The Lechweg was a first class trail to walk and it provided far more variety than I had expected.
It was quite obvious that much hard work and careful planning had gone into this project and the results are impressive.
Although I've made some hikes around Lech (Gehrengrat, Rote Wand) and the other side of the Allgäuer Alps (Oberstdorf, Kleinwalsertal), this was my first time in the Lechtal.
After my enjoyable time on the Lechweg, I have planned to go back in 2014 and make some other walks in both the Lechtal and Lech/Zürs area.
The selection of Holzgau as a base was fortuitous. It's a friendly village and had a sufficient choice of restaurants, a good bakery and the Dorfalm pub.
I didn't find the trip too expensive because the accommodation was so reasonably priced, as was the cost of eating out in the evening.
The Lech-Active Card was a welcome bonus and certainly saved me money.
As well as free bus travel, I used it to get free rides on the Jöchelspitzbahn and Rüfikopfbahn.
Unlike my earlier Neckarsteig hike in May 2013 when I saw almost no hikers, I noticed quite a few other people walking the Lechweg trail.
The whole Lechtal area was frequented by many (mainly middle-aged) hikers, mostly Germans, with a few Dutch walkers.
Navigation along the Lechweg was easy due to the signposting being the best I've seen of any trail.
Although I brought my GPS loaded with the daily routes, I never needed it and left it in the hotel.
There are no difficult or hazardous areas on the trail, so it's suitable for anyone of moderate fitness.
However, decent boots with Vibram type soles are recommended as some of the paths are quite rough.
I was very pleased that my Plantar Fasciitis was alleviated by the new orthotics and caused me no pain during the walking.
The standard options to walk the Lechweg are 6 days (Sporting), 7 days (Classic) or 8 days (Gemütliche)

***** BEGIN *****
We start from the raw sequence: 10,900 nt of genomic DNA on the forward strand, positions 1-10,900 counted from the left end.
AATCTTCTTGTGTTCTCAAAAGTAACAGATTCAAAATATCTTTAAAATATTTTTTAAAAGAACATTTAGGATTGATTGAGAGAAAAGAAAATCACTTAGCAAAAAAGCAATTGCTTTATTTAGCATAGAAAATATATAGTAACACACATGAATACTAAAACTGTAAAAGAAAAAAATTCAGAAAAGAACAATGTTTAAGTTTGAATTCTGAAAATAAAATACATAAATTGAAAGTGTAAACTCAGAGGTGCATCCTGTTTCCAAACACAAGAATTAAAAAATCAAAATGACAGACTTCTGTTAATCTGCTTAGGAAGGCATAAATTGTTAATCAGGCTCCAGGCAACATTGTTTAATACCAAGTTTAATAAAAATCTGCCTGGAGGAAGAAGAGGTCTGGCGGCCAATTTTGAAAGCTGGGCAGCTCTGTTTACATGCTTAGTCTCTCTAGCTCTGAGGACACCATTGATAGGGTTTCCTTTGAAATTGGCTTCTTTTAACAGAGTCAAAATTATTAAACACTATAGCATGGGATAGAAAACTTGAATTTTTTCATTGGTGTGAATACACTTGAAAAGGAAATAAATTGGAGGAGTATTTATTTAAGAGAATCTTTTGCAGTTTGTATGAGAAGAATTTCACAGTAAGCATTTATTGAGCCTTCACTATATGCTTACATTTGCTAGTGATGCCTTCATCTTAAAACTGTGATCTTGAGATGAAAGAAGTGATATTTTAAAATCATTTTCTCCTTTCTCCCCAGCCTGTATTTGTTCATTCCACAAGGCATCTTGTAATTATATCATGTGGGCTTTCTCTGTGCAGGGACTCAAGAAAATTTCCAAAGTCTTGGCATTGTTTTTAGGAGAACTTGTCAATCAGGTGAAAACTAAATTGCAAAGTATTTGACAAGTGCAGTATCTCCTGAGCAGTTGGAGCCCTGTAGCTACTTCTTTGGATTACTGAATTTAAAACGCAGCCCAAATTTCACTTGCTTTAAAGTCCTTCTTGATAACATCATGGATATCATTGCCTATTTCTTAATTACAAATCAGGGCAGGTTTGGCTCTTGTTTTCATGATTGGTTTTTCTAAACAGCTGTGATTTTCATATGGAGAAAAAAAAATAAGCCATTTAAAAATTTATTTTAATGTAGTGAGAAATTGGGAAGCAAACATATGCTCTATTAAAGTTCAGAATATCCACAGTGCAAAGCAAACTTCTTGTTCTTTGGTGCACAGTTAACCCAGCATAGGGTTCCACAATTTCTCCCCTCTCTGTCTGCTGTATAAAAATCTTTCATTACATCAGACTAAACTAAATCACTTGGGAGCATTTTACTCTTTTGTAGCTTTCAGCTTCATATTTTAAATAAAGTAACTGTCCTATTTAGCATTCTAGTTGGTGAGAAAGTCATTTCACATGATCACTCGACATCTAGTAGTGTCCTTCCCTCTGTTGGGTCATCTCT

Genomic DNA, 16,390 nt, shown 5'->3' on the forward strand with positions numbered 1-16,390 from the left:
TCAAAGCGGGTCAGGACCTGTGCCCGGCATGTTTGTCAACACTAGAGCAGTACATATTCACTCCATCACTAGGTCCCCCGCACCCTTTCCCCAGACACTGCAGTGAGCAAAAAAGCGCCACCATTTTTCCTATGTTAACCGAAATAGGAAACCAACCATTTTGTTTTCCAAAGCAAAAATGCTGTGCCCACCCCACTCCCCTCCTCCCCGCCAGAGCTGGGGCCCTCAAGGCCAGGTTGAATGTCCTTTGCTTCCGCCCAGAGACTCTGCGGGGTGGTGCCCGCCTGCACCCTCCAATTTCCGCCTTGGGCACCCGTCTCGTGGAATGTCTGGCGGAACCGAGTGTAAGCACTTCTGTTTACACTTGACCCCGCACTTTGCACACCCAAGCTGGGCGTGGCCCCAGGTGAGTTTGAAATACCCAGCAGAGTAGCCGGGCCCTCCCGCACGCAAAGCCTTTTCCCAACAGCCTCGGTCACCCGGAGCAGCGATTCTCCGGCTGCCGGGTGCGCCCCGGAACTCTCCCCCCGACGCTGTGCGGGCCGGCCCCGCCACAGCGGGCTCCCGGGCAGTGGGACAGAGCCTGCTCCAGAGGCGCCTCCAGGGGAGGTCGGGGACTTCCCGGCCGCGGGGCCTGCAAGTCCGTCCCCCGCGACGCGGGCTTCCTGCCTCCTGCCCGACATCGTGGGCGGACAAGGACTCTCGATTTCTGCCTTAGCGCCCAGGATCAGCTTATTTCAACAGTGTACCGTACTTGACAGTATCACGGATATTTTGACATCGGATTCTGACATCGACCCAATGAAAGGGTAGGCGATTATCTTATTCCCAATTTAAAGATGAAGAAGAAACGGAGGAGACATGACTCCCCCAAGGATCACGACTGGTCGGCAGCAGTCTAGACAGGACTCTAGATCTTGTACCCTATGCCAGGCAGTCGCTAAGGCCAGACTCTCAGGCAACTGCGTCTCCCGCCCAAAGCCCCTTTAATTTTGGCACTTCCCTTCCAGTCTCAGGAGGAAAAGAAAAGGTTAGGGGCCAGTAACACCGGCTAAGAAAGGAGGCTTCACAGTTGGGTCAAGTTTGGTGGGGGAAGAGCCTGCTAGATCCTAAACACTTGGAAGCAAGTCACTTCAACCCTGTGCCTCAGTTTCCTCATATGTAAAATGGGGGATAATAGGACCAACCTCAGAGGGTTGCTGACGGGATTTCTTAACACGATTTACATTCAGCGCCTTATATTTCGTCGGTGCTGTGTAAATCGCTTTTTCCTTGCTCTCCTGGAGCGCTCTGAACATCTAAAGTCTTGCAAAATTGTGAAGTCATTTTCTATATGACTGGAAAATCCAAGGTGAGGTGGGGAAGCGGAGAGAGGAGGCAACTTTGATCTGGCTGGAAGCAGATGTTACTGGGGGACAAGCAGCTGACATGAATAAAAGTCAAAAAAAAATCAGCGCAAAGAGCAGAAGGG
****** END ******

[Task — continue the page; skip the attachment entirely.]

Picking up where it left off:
I chose the 6 day variant and this allows no time for detours.
In hindsight, I should have taken 7 or 8 days and added the official off-trail detours and other options, such as going up the Jöchelspitzbahn and along the Panoramaweg, then rejoining the Lechweg at Elbigenalp.
Of the six stages, only the fifth stage (Stanzach - Wängle) was disappointing for me.
This was due to excessive time walking along flat paths on the riverbank.
The map shows another trail from the bridge at Vorderhornbach on the opposite bank which leads to the hanging bridge at Forchach.
I walked this trail in 2014 and was disappointed to find it followed a wide tarmac road through a managed forest to the hanging bridge.
It is no improvement on the normal route from Stanzach to Forchach.
However, it is worthwhile to follow the trail from the bridge at Vorderhornbach up towards the Baichlstein for a while.
From a clearing towards the peak, the elevated view over the Lechtal is impressive.
The area is heavily forested with the blue river and its white gravel banks contrasting well against the dark green colours of the forest.
The view from here reminds me of British Columbia.
Also the dreadful long flat path to Höfen can be avoided by heading from Rieden to the ruins at Ehrenberg, then either down to Höfen or to Reutte Altstadt.
Including the Ehrenberg and Altstadt could be a more interesting option than the detour around Reutte via Wängle.
I like a trail to finish strongly and the Lechweg certainly didn't disappoint in this respect, with the Kalvarienberg being the highspot of the last day.
As the trail stages in Austria begin and end at different villages along the Lechtal, all on the 4268 Bus Route, basing myself in Holzgau and using the free bus travel afforded by the Lech-Active Card was definitely a good decision.
However, there is an anomaly in the bus timings. The last bus from Reutte leaves at 19:45, whereas from Lech it's at 17:50.
This needs to be taken into account on the first 2 (Sporting) or 3 (Classic) stages. I found the buses to be punctual and the frequency was good.
The 4258 bus between Füssen and Reutte isn't too well synchronized with the 4268 bus from Reutte to Lech, especially on weekends.
Travelling to the Lechtal from Heathrow via Munich was a mistake as it resulted in a long day of travelling in both directions.
I left home at 5AM and arrived in Holzgau at 7:30PM, a total of 13.5 hours travelling.
On my usual annual trips to the Montafon, I always fly from London City to Zurich, then take the OeBB's Railjet to Bludenz, arriving at noon.
After Bludenz, the train also stops at Langen in Arlberg, from where it's just a short ride up to Lech on the 91 bus.
I have already planned to use this route for my 2014 hiking trip to the Lechtal.